In this Part we will explore the meaning of the Fifth Dhyana Shloka.
Namaami Vishnum Shirasaa Chaturbhujam
The essence of this Dhyana Shloka is ‘Vishnum Namaami’ – ‘I salute Lord Vishnu’.
How do I salute Him? Shirasaa Namaami – I salute him with my head bowed. The head is the most important of all the body parts. It contains four of the five sense organs namely eyes, ears, nose and the mouth. Even the fifth sense organ that is skin is also present in the head. The head also contains two of the important Kundalini energy centres namely the Aajna chakra and the Sahasrara chakra. So, by saluting Lord Vishnu with the head, the devotee effectively surrenders his whole self to Him.
The rest of the words in the Shloka extol the Lords attributes and HIS divine splendour.
SashankhaChakram – Carrying a conch (Shankha) in one hand and a discus (chakra) in the other.
His Shankha is called ’Paanchajanya’, the vibrant, sonorous sound of which inspires valour, courage, gusto and inner spirit. Though not directly a weapon, the Shankha is used in battle to create a sound which strikes terror in the heart of the enemy. It acts as a psychological weapon by instilling fear in the enemies mind and heart. Also in a wider perspective, when the conch is blown with controlled breath, the primordial sound of “Om” (Pranavam) emanates from it. This eternal sound is the origin of all Vedas and the Universe itself.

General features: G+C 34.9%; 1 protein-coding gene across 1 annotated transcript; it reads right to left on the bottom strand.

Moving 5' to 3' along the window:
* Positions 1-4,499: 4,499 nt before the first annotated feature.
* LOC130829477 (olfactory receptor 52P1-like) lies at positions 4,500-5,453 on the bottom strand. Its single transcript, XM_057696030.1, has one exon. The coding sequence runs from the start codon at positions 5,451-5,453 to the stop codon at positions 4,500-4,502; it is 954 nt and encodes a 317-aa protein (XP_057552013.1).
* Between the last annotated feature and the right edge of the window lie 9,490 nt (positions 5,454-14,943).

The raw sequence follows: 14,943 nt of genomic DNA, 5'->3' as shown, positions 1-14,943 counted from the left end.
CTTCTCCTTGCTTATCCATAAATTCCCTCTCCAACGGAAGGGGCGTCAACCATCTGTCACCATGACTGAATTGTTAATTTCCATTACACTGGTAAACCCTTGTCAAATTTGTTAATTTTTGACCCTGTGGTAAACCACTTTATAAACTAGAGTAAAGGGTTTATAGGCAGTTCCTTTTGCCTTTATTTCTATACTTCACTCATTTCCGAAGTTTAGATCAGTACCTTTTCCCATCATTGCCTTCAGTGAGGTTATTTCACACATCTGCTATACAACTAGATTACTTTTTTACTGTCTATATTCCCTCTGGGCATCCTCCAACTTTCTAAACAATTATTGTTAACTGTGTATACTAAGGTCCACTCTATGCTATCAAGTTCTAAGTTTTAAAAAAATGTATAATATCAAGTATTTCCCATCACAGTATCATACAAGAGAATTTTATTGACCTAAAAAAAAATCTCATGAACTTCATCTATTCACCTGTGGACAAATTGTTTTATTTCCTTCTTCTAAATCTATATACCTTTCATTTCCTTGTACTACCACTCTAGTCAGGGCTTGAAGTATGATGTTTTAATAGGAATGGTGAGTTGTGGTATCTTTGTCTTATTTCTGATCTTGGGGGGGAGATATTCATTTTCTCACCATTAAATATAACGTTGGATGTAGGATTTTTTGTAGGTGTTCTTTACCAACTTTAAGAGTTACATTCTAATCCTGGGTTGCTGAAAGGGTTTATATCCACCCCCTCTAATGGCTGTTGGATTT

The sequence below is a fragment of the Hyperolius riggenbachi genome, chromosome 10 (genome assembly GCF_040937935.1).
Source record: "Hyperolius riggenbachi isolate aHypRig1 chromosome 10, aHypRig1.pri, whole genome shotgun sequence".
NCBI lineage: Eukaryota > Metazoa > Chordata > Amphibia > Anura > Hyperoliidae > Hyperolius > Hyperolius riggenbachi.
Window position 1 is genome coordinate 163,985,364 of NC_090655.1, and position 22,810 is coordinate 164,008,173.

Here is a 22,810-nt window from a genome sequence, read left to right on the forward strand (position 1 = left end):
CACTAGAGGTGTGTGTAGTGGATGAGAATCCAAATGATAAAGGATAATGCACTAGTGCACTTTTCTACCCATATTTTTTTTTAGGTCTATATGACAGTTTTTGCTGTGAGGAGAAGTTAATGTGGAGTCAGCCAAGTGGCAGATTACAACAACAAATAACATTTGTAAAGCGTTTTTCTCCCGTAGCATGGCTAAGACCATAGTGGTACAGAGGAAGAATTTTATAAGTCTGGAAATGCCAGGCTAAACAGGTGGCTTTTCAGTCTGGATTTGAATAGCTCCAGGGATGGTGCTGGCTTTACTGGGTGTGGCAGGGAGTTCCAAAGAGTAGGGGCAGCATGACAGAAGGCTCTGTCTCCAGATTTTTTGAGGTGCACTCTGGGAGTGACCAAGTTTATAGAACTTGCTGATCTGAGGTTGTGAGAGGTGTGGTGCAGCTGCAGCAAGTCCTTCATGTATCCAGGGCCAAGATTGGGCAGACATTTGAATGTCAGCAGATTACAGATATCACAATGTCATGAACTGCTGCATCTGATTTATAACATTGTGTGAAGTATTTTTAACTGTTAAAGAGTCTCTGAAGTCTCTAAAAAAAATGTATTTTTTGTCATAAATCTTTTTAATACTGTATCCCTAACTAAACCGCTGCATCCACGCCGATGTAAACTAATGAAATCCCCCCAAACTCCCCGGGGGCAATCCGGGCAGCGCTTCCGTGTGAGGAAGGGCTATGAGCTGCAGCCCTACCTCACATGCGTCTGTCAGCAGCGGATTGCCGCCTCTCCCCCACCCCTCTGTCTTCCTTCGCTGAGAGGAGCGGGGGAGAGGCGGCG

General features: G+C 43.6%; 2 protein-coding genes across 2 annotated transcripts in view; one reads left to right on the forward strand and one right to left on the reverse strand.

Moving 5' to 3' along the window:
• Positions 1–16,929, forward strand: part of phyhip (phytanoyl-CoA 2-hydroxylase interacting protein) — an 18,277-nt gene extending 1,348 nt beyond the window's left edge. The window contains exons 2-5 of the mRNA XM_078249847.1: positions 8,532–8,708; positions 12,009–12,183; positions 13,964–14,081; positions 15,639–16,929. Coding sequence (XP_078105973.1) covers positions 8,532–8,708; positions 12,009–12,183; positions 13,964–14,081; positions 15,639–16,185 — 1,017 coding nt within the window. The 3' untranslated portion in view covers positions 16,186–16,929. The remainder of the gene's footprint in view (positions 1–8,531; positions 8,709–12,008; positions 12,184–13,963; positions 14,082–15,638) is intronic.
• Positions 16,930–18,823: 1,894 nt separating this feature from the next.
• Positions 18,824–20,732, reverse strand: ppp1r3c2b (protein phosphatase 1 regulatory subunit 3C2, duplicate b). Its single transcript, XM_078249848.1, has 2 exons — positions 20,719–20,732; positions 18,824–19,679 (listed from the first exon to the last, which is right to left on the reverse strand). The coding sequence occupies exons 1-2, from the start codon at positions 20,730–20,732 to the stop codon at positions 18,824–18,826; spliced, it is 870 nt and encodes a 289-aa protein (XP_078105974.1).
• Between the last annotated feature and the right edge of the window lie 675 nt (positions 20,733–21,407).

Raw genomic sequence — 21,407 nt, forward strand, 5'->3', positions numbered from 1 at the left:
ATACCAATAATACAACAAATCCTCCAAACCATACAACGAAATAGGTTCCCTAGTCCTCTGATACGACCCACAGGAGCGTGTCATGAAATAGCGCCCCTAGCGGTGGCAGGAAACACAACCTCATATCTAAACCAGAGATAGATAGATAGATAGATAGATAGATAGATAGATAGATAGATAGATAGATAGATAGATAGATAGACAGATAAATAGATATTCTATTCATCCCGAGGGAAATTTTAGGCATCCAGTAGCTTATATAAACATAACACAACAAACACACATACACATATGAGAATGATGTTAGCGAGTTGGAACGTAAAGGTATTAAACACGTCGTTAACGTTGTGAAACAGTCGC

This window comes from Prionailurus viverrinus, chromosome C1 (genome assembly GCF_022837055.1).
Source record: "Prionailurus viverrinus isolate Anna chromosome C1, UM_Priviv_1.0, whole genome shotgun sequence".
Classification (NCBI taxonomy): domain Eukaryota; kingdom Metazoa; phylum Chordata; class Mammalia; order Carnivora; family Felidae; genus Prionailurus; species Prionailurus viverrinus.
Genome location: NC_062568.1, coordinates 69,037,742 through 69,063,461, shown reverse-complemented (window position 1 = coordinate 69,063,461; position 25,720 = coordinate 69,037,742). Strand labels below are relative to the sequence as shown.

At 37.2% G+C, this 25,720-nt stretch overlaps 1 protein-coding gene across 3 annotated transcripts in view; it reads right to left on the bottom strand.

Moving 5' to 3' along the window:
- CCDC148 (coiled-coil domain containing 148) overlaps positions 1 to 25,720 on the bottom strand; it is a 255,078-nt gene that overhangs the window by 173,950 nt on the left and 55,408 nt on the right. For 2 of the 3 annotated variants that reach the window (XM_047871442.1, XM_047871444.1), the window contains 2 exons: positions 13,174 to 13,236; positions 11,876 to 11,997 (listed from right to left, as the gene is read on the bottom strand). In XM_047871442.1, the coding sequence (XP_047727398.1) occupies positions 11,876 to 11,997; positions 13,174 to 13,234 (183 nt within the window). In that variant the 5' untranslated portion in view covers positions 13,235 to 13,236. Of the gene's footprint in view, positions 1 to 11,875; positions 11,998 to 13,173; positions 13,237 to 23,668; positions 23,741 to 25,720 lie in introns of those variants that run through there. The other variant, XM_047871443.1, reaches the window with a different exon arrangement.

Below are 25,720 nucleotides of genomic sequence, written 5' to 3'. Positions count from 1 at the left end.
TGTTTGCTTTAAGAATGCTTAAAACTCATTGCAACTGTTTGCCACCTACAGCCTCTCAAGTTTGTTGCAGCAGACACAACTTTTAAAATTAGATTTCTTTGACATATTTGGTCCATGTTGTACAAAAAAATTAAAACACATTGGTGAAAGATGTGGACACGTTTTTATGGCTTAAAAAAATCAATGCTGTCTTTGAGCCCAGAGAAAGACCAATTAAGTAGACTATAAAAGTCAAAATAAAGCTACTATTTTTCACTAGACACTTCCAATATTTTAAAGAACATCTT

The Chakra is called ‘Sudarshana Chakra’. The word Sudarshana is derived from two Sanskrit words – Su (सु) meaning “divine” and Darshana (दर्शन) meaning “vision”. Hence, the word Sudarshana collectively means “vision of which is auspicious”. The Sudarshana Chakra was made by the architect of gods, Vishvakarma. Lord Sudarshana is generally worshiped during Homas to ward off negative powers or vibrations. The word chakra is derived from the word Chruhu (चृ:) meaning movement and kruhu(कृ:) meaning to do. Hence, Chakra collectively means the one which is mobile. Among all the Vedic weapons, Sudarshana Chakra is the only mobile weapon as it’s always spinning.
It’s a unique weapon in the armoury of Lord Vishnu, a super weapon with 108 serrated edges, much like the modern heat seeking cruise missile except that Sudharsana Chakra safely returns back to Him. The Chakra is constantly spinning and returns to his index finger after the target is vanquished. The use of the Sudarshana Chakra is occasionally mentioned in the Rigveda, Yajurveda and Puranas, as an ultimate weapon of law, order and preservation to eliminate the enemy. In the South, the Sudarshana Chakra is also known as Chakkrath Azhwar.
There are a few illustrations where the Chakra has been used by the Lord. It’s described in the Srimad Bhagavatam that when Lord Krishna lifted the Govardhana Giri (Hill) to save the residents from torrential rains caused by the wrath of Indra, HE held the discus under the base of the hill for support, thus humbled Indra’s thunderbolt. Lord Krishna also used the Chakra to slay Shishupala. In the Mahabharata, it was used to create an artificial sunset so that Jayadratha could be annihilated.
But the best example of Lord using Sudharshana Chakra to save his ardent devotee is when He used it against Sage Durvasa, who was known for his impatience and anger. When Sage Durvasa needlessly cursed one of Lord’s beloved devotees King Ambarish, the Lord released His Sudharsana Charkra (discus) onto the Sage and it chased him to the end of the world.